The problem with inconsistent ethics is that they ALWAYS require the use of force to have them upheld, and the guy willing to use the most force will always be the one that upholds them. At the personal level, this produces thugs and murderers. At a national level, this produces tyrants.

  2. Kevin |

    I find Brian’s comments highly ironic against the backdrop of the Israeli/Palestinian conflict,particularly with respect to the Occupied West Bank.

    Thugs and murderers indeed. Both sides have an endless supply of them, but the side with the biggest stick controls both the history and the outcome… and in so doing merely mirror the ethics of the losing side which itself is the faction with the biggest stick and also controls it’s side’s contribution to both the history and the outcome.

    The pacifists of both sides who are and have been advocating a different history and a different outcome are excluded and marginalized by virtue of their disavowal of using sticks.

    Thugs and murderers indeed… The ironies are many and profound.

  3. Kevin |

    If those weilding the sticks on both sides had any legit claim to being civilized then they would be deeply ashamed. But they aren’t ashamed and their claims to being civilized are self-evidently bogus.

  4. Tom |

    I think the term “thug” can be reasonably applied to anyone who attacks defenseless people. When you’re confronted on the street by armed muggers who rob you and maybe inflict gratuitous violence on you, those are thugs. Typically, they’re also cowards who won’t go up against anyone who’s armed or otherwise able to defend himself.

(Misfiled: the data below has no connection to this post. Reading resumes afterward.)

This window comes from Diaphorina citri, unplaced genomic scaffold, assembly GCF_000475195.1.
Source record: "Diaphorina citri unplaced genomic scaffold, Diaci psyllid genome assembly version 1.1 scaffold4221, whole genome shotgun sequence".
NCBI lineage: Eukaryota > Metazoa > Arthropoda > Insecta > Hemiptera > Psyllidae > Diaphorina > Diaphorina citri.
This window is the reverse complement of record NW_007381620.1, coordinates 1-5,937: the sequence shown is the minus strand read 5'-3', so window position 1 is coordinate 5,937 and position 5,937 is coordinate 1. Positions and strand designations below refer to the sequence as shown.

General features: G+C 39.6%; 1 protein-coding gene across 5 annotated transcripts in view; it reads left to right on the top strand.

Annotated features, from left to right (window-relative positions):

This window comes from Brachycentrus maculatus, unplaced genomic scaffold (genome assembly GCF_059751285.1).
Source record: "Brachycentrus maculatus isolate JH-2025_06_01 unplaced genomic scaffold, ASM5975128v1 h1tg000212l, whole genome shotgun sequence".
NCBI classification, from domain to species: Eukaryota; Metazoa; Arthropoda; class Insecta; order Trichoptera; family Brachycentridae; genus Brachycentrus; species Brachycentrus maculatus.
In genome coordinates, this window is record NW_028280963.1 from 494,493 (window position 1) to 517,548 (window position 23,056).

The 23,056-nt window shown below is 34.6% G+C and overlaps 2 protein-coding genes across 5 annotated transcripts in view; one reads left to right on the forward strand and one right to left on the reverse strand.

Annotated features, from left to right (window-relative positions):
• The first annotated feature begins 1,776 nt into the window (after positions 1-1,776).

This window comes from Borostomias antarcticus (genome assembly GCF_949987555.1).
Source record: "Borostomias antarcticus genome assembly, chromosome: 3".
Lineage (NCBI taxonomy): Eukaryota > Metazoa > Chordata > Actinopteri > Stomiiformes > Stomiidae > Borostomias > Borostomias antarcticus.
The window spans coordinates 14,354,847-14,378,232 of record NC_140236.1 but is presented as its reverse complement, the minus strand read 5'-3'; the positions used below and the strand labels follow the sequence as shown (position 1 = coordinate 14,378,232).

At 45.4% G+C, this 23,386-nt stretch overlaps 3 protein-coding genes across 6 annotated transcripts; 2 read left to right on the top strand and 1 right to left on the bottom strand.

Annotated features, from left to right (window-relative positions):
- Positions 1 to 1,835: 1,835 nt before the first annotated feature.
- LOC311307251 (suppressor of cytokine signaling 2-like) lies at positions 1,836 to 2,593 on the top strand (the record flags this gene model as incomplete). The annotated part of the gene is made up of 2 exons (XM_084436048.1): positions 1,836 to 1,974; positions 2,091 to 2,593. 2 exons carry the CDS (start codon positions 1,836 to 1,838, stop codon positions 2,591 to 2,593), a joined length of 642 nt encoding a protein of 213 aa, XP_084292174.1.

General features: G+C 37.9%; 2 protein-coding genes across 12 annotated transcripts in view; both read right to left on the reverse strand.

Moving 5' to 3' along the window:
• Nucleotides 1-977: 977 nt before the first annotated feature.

So, are terrorists (Palestinian or otherwise) who attack defenseless civilians as their primary targets with the intention of killing and maiming as many as possible thugs? I think so. And when they hide among civilians and fight from civilian locations in hopes of avoiding retaliation, can they be called cowardly thugs? I think so.

    When Israel defends itself against terrorist attacks by cowardly thugs, does that make them thugs, too? Of course not, even though the most twisted possible argument of moral equivalence might be employed. Are the Israelis thugs because they have built settlements on some pieces of land that the PNA claims is Palestinian? I suppose if one were bound and determined to equate Israel with the cowardly terrorists who attack them, then OK. Call them thugs.

    Saying that the side with the biggest stick controls history is the “victors write history” argument. Over time, real history written by objective historians is usually right, within the limitations of what’s knowable. Those who write “current history” (an oxymoron anyway) rarely get it right, and ideology-driven “revisionist historians” usually get it wrong.

  5. Kevin |

    “(T)hey have built settlements on some pieces of land that the PNA claims as Palestinian” isn’t revisionist history?

    That’s like saying that the “trail of tears” was nothing more consequential than an involuntary camping trip.

  6. Brian |

    Kevin, why don’t you argue with the Jordanians and insist that they “give back” the land that they stole from the Palestinians? Ever heard of the Balfour Agreement? What was that? You weren’t aware that the Jordanians tired of the Palestinians in the late 60s and showed them the door? I guess you probably also aren’t aware that it was these “exiled” Palestinians that started the civil war in Lebanon that lasted nearly 25 years. And you expect the Israelis to treat these people with kids’ gloves? Even the Arabs don’t want them and are unwilling to absorb them. They only tolerate them because Palestine makes a useful pawn in their ultimate bid to eradicate Israel.